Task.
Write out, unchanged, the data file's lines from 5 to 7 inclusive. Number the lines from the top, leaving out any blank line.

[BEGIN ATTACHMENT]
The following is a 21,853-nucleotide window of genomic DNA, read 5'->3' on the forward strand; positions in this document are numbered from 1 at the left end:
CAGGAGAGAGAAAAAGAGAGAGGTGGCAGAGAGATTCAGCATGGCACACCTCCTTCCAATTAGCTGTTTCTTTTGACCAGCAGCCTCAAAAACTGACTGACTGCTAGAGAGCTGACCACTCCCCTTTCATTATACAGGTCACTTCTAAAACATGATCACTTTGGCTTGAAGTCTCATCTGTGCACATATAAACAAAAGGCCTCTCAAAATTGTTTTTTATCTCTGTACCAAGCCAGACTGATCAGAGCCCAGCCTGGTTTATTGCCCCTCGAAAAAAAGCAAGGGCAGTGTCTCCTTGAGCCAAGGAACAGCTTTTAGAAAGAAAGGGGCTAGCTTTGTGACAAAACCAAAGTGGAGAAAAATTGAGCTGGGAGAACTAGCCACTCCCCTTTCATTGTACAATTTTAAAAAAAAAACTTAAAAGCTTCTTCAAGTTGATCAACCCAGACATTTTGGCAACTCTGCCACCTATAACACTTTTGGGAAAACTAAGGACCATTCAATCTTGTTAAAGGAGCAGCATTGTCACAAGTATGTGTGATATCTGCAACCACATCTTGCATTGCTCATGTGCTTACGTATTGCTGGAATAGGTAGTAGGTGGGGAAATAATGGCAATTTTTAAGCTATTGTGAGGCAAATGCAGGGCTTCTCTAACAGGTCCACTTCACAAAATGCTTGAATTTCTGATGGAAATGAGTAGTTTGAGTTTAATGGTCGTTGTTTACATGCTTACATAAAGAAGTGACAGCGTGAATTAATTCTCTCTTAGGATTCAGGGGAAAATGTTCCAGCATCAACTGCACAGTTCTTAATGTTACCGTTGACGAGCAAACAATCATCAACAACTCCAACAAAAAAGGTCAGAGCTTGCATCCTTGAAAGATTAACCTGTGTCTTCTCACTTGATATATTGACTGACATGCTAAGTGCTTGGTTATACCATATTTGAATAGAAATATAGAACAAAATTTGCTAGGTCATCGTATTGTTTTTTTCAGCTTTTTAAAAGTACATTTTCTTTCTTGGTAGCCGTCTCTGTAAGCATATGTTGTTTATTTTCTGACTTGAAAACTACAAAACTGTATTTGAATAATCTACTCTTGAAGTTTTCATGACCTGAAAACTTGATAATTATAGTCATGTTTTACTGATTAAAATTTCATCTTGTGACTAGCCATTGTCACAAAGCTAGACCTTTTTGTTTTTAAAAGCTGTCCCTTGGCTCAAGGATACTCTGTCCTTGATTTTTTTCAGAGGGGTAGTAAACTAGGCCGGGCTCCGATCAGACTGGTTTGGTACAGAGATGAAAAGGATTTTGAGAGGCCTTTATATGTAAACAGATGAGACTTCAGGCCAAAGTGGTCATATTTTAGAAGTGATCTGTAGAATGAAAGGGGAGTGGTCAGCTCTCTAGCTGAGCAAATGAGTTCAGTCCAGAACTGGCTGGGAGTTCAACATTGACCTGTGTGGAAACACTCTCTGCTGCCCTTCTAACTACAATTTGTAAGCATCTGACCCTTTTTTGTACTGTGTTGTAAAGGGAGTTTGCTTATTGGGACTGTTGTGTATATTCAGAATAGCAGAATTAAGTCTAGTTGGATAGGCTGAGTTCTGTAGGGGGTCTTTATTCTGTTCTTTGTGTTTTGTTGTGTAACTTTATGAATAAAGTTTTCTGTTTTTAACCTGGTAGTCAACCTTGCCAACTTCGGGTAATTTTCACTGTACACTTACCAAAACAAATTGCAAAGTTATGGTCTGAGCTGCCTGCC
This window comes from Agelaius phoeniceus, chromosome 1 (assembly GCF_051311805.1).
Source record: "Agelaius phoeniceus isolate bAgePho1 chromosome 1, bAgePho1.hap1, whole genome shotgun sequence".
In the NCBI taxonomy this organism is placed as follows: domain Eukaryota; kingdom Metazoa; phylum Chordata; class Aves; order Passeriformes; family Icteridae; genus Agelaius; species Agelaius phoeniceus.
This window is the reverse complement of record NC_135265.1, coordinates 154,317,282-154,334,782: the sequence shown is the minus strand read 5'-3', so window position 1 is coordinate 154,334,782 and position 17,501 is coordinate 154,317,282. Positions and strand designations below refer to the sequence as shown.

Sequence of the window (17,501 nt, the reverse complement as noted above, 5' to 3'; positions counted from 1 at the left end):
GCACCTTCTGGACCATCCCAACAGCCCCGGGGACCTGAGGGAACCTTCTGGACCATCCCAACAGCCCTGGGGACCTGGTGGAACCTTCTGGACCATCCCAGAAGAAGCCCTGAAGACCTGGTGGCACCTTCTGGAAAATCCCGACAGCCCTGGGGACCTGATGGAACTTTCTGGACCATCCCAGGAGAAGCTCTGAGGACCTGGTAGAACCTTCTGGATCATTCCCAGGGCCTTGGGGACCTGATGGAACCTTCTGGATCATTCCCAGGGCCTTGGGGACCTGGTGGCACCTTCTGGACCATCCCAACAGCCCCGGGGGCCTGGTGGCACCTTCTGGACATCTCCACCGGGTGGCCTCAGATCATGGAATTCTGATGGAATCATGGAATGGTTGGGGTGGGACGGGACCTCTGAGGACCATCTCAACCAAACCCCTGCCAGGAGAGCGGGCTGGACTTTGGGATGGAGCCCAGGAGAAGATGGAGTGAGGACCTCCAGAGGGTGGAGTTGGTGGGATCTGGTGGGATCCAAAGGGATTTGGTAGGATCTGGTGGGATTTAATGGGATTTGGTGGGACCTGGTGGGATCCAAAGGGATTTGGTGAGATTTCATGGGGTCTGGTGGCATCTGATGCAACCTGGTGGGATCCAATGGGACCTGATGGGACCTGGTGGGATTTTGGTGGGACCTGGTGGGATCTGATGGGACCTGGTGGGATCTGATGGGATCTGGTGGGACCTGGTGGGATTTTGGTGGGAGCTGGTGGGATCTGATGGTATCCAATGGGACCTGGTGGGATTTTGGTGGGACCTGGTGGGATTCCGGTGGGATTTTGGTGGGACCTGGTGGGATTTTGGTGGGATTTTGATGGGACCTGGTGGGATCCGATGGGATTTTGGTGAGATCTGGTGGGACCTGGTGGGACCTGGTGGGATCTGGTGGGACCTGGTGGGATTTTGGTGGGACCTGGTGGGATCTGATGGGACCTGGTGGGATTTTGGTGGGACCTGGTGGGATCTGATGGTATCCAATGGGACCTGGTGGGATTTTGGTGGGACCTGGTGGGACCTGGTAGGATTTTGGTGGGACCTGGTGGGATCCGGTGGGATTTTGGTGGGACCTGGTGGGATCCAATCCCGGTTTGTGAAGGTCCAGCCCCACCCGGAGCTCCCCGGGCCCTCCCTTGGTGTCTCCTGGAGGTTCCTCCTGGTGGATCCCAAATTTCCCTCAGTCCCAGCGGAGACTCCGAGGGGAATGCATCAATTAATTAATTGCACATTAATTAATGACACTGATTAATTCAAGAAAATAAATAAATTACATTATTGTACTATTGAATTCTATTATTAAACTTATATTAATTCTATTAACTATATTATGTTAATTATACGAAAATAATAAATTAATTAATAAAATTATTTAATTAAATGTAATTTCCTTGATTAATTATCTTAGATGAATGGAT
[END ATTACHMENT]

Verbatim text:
In the NCBI taxonomy this organism is placed as follows: domain Eukaryota; kingdom Metazoa; phylum Chordata; class Aves; order Passeriformes; family Icteridae; genus Agelaius; species Agelaius phoeniceus.
This window is the reverse complement of record NC_135265.1, coordinates 154,317,282-154,334,782: the sequence shown is the minus strand read 5'-3', so window position 1 is coordinate 154,334,782 and position 17,501 is coordinate 154,317,282. Positions and strand designations below refer to the sequence as shown.

Sequence of the window (17,501 nt, the reverse complement as noted above, 5' to 3'; positions counted from 1 at the left end):